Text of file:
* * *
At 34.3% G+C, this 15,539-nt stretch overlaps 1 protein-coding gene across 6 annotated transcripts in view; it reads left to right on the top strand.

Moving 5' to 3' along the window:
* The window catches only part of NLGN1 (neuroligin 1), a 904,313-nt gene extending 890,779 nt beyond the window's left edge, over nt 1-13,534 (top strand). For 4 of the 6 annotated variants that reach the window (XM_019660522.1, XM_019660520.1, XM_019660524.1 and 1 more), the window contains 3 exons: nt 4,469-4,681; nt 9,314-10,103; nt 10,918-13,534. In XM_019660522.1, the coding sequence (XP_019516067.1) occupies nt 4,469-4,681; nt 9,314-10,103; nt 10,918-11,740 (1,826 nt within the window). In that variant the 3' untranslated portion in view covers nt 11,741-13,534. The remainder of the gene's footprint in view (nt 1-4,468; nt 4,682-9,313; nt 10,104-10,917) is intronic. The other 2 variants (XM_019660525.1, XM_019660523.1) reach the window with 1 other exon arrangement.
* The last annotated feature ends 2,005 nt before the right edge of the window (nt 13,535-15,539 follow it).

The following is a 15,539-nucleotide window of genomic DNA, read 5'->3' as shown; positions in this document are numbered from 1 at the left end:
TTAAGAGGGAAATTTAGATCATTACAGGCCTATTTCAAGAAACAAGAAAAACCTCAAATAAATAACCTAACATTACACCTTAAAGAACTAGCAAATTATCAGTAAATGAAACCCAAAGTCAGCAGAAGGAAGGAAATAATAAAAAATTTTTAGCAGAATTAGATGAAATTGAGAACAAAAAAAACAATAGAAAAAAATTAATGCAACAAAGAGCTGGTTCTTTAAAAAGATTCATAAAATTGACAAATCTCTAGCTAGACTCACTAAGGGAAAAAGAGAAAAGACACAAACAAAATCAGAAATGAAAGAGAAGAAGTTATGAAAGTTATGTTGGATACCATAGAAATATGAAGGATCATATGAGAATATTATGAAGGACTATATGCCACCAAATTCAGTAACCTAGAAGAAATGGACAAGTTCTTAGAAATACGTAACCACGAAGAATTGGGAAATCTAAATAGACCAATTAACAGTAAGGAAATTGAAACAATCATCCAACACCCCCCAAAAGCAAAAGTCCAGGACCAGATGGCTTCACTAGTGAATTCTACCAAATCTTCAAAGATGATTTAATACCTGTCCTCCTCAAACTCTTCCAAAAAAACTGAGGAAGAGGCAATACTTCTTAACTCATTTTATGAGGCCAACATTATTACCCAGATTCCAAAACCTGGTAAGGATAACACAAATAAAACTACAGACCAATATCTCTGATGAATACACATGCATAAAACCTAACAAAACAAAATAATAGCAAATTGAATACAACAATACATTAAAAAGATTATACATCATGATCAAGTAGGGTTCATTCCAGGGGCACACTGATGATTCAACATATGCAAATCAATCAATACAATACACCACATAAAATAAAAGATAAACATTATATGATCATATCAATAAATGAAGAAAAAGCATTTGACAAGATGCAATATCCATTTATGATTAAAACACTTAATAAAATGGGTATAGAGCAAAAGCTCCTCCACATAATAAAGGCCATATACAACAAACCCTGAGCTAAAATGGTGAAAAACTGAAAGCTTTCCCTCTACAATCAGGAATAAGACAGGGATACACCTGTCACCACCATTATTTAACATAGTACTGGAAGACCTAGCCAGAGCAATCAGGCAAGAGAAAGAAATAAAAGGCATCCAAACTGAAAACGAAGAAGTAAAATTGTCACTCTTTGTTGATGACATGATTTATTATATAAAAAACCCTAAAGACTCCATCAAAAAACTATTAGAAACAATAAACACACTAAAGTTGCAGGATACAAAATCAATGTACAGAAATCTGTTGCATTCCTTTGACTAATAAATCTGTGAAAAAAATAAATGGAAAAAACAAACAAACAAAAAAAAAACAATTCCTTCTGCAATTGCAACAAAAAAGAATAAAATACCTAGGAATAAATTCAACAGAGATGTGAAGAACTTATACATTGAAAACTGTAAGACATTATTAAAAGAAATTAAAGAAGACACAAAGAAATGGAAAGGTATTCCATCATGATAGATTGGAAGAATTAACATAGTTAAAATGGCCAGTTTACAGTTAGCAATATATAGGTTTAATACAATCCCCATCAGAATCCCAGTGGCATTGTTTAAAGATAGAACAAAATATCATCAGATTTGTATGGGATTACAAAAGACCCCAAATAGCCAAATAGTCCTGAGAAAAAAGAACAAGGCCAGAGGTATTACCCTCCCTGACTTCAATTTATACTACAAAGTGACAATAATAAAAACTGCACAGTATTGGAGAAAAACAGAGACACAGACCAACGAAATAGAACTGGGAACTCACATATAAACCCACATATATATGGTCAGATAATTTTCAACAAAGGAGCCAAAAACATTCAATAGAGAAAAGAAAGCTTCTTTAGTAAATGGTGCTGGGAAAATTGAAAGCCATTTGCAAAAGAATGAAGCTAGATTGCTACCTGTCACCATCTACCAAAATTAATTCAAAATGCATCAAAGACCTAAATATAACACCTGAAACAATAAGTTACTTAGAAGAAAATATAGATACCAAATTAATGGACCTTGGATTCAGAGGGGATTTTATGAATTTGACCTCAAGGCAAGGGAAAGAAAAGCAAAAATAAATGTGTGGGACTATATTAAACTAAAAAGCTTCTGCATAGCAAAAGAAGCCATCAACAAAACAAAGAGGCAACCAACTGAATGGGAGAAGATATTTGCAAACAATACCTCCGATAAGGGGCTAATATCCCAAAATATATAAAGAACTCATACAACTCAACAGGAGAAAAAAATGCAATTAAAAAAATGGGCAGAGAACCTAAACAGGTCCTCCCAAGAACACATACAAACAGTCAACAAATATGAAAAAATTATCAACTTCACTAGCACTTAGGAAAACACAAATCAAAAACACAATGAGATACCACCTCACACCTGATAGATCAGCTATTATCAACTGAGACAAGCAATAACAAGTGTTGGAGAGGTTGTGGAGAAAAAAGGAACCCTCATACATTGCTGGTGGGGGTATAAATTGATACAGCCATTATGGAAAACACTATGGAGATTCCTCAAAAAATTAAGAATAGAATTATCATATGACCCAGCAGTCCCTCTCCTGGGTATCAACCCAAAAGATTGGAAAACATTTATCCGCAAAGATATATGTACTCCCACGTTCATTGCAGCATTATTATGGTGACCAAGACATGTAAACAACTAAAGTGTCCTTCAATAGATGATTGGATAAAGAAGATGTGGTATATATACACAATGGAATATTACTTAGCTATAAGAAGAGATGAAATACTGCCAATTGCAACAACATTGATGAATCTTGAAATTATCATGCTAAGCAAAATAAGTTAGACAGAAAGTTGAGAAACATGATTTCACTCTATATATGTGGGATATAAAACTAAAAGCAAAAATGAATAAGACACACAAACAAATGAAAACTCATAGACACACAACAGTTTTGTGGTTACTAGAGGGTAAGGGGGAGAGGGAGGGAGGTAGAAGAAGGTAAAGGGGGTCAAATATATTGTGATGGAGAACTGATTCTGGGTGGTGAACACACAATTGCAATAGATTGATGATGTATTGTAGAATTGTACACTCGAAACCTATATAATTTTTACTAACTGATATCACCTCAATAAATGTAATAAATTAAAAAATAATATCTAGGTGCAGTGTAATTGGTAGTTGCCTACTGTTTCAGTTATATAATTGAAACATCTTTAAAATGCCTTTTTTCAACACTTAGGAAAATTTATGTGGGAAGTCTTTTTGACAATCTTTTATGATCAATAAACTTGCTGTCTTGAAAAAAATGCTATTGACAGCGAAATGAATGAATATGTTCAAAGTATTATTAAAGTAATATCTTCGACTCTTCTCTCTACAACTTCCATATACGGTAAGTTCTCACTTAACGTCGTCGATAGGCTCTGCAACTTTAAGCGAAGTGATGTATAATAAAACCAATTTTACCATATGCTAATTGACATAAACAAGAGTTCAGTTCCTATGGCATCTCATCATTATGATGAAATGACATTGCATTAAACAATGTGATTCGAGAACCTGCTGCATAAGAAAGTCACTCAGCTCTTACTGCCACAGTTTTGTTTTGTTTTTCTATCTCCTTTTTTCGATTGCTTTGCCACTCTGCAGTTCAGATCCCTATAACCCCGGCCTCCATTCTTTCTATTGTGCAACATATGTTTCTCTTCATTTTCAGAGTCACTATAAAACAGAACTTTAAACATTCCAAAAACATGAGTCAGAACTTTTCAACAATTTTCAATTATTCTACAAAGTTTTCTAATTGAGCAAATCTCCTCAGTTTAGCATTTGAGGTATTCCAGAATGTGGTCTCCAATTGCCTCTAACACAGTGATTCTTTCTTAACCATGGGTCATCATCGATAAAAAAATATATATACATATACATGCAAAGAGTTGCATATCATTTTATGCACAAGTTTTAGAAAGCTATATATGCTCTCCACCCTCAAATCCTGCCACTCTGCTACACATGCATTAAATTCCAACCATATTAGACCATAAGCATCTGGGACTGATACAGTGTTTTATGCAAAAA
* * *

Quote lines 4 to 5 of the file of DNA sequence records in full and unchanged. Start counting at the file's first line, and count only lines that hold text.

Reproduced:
* The last annotated feature ends 2,005 nt before the right edge of the window (nt 13,535-15,539 follow it).

The following is a 15,539-nucleotide window of genomic DNA, read 5'->3' as shown; positions in this document are numbered from 1 at the left end: